FROM THE TRAINER’S ROOM Core stability – it’s much more than just about sit ups W
hen most people think about core or abdominal exercises, they think sit ups and planks. Though these exercises can be effective, can we do it better? Many of the most popular core exercises are performed on the floor. The issue is that most of the sports Chris Phillips we play occur standing up. With this in mind, adding core exercises in a standing position, either in a squat, split squat or single-leg position can improve the benefit of core stability exercises. The result of standing core exercises is a more stable athlete that can hold off an opponent, provide a better base for movement and reduce injuries. There is an infinite amount of core exercises that can be performed in a standing position and be extremely effective. One simple exercise that needs little equipment is the Pallof Press. It is a great anti-rotational exercise that works the abdominals, low back and hip musculature and helps create a more stable athlete. Start with a resistance band attached to a fixed point. Facing 90 degrees from the band, start in a squatted or athletic position with the band in both hands and pulling your body sideways or laterally. With the hands at your chest, press the arms out, extending the elbows all the way. The resistance of the band, will pull back towards the fixed point. The objective is to resist this force. The resistance does not have to be too high. The biggest focus is to stay nice and stable as the arms extend directly in front of you. To add difficulty, change from a squatted position to a split squat position.
Chris Phillips is a certified athletic trainer and strength and conditioning specialist with over 25 years’ experience working with amateur, professional and Olympic athletes. Chris is the owner of Compete Sports Performance and Rehab in Orange County. CARubberHockey.com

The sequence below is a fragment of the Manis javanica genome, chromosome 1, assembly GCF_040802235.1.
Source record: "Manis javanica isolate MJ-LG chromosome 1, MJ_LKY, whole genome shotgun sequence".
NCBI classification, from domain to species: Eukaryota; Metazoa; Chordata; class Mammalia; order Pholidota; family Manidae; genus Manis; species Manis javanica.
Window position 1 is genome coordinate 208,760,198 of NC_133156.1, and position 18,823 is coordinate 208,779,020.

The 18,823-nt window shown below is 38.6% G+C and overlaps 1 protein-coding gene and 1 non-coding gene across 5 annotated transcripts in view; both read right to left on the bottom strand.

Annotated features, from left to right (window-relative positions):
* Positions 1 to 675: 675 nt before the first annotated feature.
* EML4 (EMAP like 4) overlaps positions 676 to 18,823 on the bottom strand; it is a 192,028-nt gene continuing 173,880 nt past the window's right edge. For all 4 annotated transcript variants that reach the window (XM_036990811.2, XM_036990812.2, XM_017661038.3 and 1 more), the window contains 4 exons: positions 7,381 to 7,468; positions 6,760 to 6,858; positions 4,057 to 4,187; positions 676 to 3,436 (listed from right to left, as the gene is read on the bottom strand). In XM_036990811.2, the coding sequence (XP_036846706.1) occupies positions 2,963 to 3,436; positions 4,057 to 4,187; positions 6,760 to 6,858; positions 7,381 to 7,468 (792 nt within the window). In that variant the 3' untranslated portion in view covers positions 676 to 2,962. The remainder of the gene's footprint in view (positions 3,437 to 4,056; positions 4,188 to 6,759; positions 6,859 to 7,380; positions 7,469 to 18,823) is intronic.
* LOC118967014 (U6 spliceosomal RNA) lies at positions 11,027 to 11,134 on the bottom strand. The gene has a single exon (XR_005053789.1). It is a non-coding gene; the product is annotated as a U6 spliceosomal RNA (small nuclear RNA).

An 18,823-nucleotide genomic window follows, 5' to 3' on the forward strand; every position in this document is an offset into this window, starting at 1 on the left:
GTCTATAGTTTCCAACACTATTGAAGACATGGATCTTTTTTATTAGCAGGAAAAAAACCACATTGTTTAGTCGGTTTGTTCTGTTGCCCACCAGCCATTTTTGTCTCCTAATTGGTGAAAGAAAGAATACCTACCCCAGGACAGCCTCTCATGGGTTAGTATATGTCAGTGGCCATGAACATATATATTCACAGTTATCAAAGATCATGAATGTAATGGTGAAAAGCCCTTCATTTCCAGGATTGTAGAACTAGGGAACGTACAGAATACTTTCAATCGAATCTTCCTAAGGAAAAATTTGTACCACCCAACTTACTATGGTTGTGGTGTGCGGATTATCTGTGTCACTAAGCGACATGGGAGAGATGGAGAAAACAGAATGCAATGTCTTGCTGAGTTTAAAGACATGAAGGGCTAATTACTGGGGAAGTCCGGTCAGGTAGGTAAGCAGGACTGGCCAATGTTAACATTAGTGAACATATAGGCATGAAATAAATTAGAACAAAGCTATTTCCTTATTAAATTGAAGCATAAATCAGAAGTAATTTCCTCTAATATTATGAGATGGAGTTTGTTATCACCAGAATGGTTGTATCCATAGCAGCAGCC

California Rubber Hockey Magazine
ST. MARY’S HIGH SCHOOL
St. Mary’s program is NorCal’s newest hockey destination By Matt Mackinder
hile much of California’s hockey atmosphere is centered on the programs in Southern California, the St. Mary’s High School program in Stockton is on the path to be Northern California’s newest one-stop shop for everything hockey. St. Mary’s also offers a top-notch Catholic education curriculum that, coupled with the hockey program led by Derek Eisler, is attractive for those that want student-athlete development without missing 15-20 days of school per year. Prep schools out East have these types of programs, but as Eisler states, “why leave California when everything you want to achieve your goals in hockey and education is right here?” “Our mission at St. Mary’s is to provide direction and create opportunity for players, through quality practices, off ice training, competition and consulting,” said Eisler. “We take great pride in opening up the doors of opportunity for aspiring, dedicated hockey families. We will provide honest guidance, education and direction to players and their families through our product offered. The goal is to create an atmosphere of full development for the individual player and the family. “At St. Mary’s, we will assess each player’s individual needs and will always work to find the best opportunities and fit for each unique athlete. We are available to you 24/7, 365 days per year to answer any questions that may need your attention.” Eisler was born in Oakland and built his career in hockey from the bottom up. He has coached players of all ages at